“the Mayne Lande of New England.” (Concerning this charter it is said: “This charter which was granted by King Charles I to Sir Ferdinando Gorges virtually confirmed a patent which had been given by the Plymouth Company, established under the charter of 1606, to Sir Ferdinando Gorges and Captain John Mason, dated August 10, 1622. Gorges established a government under it, which was broken up by his death in 1647. Sir Ferdinando Gorge's grandson, Ferdinando Gorges, sold and gave a deed of the Province of Maine, March 13, 1677, to John Usher, a merchant of Boston, for £1,250. In the same year Usher gave a deed of the same territory to the governor and company of Massachusetts Bay."]
U.S. Charters and Const's, Part I, p. 774.
Plymouth at “Kenibeck” (1654), and instructions of the
325). By William Brigham. Boston, 1836. x + 357 p. 8°.] Laws enacted by Governor Sir Edmund Andros (1686-89), and
his Council for the territory and dominion of New England,
Manchester, 1904. Resolves of the General Court of Massachusetts, respecting the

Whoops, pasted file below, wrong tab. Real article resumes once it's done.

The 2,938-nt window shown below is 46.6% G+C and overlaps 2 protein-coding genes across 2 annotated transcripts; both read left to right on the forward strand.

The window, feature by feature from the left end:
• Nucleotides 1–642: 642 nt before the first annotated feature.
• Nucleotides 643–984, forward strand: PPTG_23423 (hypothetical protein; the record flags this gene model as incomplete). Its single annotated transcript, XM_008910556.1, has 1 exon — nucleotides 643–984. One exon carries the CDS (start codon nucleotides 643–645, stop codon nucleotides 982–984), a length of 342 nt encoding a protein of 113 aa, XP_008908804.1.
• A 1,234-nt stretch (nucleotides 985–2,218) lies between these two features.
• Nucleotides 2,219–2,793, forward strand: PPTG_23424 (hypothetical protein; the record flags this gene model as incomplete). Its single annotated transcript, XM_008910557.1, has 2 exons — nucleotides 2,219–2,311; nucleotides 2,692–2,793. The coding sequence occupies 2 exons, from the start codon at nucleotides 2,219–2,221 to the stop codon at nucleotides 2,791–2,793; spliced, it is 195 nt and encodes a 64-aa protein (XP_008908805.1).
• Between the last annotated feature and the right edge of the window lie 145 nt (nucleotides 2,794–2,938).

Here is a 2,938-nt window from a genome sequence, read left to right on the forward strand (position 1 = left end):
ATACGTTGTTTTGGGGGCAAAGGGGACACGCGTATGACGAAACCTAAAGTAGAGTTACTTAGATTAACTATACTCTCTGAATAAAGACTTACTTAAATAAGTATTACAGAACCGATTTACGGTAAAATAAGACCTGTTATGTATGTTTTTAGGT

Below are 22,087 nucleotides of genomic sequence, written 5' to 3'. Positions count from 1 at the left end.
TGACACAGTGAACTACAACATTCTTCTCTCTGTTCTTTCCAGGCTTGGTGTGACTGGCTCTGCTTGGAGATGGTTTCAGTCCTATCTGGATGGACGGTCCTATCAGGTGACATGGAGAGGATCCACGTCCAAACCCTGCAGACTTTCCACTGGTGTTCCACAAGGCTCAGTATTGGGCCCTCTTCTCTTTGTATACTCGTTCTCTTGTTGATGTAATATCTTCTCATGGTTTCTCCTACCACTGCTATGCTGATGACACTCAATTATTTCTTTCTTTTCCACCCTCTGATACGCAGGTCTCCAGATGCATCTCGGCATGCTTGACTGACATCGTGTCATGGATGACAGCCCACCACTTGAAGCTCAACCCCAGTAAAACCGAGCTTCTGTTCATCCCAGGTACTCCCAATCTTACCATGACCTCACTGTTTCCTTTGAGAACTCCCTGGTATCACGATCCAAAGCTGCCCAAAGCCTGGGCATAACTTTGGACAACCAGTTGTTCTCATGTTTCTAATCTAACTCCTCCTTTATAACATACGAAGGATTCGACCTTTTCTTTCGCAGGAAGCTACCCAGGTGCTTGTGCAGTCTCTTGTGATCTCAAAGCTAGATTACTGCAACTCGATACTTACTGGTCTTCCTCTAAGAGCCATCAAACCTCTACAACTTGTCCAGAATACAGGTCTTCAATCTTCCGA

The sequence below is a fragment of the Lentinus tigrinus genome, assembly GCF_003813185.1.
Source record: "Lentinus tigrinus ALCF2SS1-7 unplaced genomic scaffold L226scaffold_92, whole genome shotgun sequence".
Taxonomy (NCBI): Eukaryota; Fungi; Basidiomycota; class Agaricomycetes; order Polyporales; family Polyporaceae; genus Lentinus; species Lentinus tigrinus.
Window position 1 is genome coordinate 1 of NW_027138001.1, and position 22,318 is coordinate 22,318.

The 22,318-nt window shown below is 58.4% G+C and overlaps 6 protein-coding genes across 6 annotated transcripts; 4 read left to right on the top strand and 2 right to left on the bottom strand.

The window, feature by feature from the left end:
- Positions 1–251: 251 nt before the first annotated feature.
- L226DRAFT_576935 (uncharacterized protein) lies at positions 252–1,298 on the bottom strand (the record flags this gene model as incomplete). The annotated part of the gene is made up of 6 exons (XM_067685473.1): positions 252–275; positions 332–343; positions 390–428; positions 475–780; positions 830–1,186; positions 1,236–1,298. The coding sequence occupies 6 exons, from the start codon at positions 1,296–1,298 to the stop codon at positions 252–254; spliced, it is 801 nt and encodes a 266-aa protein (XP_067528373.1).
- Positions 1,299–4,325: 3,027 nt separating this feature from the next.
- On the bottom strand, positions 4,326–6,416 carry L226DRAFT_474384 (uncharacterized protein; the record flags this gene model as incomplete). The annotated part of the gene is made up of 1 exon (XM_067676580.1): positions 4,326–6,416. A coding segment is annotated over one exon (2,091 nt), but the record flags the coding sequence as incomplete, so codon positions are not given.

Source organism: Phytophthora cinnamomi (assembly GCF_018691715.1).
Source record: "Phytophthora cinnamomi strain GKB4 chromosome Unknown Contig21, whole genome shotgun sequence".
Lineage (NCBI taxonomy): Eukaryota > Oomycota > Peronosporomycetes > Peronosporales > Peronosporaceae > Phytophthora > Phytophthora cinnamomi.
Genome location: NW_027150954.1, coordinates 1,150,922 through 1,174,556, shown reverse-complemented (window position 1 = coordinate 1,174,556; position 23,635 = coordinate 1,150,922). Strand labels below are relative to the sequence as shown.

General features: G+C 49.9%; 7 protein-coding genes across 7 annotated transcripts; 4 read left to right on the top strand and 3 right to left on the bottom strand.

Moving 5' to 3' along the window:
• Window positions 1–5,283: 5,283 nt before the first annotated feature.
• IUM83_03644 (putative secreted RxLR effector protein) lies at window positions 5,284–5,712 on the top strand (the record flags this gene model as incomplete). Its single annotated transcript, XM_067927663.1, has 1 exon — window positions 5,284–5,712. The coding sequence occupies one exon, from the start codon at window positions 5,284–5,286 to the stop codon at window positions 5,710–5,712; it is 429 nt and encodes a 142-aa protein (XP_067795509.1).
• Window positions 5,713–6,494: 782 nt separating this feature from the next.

sale of Eastern Lands (Maine), with reports of committees
[In Revision, 2 vols. 8°. Brunswick, 1821.) Session,
Jan. 1822. 3d Legislature, Jan. 1823.
Bound in 1 vol. 374-1064 + (14) p. 8°. 4th Legislature, Jan. 1824. 5th Legislature, Jan. 1825. 6th Legislature, Jan. 1826. 7th Legislature, Jan. 1827. 8th Legislature, Jan. 1828. Bound in 1 vol. (2) + 1070–1355 + 9th Legislature, Jan. 1829. (10) p. 8o. 10th Legislature, Jan. 1830. 11th Legislature, Jan. 1831. 12th Legislature, Jan. 1832. 13th Legislature, Jan. 1833.
Bound in 1 vol. (3) + 315 + (14) p. 8°. 14th Legislature, Jan. 1834. 15th Legislature, Jan. 1835. 16th Legislature, Jan. 1836.
Bound in 1 vol. (3) + 318-515 + 17th Legislature, Jan. 1837. 18th Legislature, Jan. 1838.
vii p. 8°. 19th Legislature, Jan. 1839. (3) + 520–588 + (9) p. 8°.
Jan. 1821. Session,
Bound in 1 vol. 460 + (14) p. 8. 3d Legislature, Jan. 1823. 4th Legislature, Jan. 1824. 5th Legislature, Jan. 1825. 6th Legislature, Jan. 1826.
Bound in 1 vol. (20) + 466-826 + 7th Legislature, Jan. 1827. 8th Legislature, Jan. 1828.
(40) p. 8°. 9th Legislature, Jan. 1829. 10th Legislature, Jan. 1830. Bound in 1 vol. 325 + (15) p. 8°. 11th Legislature, Jan. 1831. 12th Legislature, Jan. 1832. 13th Legislature, Jan. 1833. Bound in 1 vol. (10) + 328–788 + 14th Legislature, Jan. 1834. (8) p. 8o. 15th Legislature, Jan. 1835.